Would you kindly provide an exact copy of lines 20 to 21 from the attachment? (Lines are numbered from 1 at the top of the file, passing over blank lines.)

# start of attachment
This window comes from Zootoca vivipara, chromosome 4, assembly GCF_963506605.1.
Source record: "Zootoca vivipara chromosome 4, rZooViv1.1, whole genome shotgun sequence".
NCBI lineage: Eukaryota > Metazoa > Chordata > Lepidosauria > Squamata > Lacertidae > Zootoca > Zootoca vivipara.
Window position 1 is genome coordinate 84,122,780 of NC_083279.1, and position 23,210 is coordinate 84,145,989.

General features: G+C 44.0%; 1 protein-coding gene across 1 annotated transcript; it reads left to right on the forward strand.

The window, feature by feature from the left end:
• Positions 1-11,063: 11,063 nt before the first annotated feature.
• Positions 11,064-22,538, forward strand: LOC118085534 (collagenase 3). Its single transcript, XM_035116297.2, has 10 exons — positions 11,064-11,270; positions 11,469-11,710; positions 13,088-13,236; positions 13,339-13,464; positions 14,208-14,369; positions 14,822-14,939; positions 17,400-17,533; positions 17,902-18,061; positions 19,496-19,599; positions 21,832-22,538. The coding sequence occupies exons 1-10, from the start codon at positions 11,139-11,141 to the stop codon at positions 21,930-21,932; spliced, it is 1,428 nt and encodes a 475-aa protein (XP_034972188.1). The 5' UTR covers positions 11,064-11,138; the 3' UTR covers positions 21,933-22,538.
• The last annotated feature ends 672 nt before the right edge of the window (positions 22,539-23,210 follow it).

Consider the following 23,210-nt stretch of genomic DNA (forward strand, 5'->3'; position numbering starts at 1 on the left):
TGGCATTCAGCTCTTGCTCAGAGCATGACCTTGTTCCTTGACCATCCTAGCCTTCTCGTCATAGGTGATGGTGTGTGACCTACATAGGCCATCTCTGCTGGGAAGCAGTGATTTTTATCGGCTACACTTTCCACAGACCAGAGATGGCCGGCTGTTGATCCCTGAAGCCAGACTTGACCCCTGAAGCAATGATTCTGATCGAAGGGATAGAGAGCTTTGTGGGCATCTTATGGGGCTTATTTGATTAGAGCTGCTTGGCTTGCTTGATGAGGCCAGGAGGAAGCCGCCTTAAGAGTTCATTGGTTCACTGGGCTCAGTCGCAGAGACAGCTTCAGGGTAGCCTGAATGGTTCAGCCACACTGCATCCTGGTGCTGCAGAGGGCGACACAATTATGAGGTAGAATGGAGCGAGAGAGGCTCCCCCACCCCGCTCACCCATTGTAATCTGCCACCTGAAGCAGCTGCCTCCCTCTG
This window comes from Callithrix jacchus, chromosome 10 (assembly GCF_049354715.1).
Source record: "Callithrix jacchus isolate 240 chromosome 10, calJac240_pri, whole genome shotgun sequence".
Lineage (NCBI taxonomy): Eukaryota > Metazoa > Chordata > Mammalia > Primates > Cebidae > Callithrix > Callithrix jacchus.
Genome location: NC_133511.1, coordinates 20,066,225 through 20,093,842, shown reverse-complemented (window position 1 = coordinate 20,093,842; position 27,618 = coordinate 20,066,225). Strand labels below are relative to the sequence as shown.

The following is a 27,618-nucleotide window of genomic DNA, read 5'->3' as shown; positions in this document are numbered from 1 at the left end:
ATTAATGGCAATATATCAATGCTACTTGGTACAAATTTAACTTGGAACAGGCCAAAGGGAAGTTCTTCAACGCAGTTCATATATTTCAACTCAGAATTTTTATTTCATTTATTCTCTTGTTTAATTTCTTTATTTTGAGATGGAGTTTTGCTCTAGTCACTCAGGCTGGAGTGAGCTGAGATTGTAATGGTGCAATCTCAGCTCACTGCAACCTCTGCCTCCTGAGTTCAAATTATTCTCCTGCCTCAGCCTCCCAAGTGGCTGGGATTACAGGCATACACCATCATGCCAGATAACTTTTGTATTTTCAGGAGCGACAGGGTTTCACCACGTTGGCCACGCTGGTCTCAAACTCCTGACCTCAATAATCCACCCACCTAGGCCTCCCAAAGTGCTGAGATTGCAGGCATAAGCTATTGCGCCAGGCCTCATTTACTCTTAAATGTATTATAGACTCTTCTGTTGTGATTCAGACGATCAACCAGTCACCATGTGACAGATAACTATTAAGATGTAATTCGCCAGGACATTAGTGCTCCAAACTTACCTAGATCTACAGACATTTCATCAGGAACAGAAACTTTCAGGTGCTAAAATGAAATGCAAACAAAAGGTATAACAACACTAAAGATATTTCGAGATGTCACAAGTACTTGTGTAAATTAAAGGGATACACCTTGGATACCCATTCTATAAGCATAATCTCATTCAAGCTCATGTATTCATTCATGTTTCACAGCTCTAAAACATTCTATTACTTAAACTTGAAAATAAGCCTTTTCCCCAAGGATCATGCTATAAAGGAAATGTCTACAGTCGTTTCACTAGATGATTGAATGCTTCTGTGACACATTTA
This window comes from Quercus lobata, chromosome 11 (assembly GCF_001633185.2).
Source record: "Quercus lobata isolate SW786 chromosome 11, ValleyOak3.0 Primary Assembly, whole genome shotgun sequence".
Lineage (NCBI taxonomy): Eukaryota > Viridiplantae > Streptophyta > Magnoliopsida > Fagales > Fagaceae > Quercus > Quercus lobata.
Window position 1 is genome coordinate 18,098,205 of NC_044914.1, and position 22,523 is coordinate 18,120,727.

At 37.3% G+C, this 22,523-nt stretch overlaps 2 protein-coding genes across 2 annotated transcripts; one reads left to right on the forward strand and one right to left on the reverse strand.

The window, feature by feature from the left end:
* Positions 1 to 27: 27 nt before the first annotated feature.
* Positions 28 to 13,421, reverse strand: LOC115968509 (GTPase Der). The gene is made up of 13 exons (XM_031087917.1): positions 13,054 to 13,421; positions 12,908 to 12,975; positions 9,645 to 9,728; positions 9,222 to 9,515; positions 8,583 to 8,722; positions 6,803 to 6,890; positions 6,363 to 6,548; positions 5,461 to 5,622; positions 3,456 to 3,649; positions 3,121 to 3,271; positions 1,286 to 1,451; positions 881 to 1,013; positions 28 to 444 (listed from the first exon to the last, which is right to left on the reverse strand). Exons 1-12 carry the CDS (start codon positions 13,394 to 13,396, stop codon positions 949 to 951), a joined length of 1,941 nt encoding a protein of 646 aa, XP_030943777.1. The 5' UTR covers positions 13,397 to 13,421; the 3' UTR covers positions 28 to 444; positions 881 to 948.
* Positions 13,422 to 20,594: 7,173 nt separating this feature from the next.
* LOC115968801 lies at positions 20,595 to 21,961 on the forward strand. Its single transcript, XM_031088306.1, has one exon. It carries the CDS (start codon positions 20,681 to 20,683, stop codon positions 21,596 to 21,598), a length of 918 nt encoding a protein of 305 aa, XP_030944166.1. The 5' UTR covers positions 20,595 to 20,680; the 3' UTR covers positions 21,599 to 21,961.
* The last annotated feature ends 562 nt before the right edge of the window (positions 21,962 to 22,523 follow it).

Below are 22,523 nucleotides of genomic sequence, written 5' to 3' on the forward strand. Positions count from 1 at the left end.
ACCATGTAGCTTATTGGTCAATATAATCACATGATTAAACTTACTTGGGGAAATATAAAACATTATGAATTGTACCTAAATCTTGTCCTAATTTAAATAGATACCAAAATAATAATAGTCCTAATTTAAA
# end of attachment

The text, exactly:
Lineage (NCBI taxonomy): Eukaryota > Viridiplantae > Streptophyta > Magnoliopsida > Fagales > Fagaceae > Quercus > Quercus lobata.
Window position 1 is genome coordinate 18,098,205 of NC_044914.1, and position 22,523 is coordinate 18,120,727.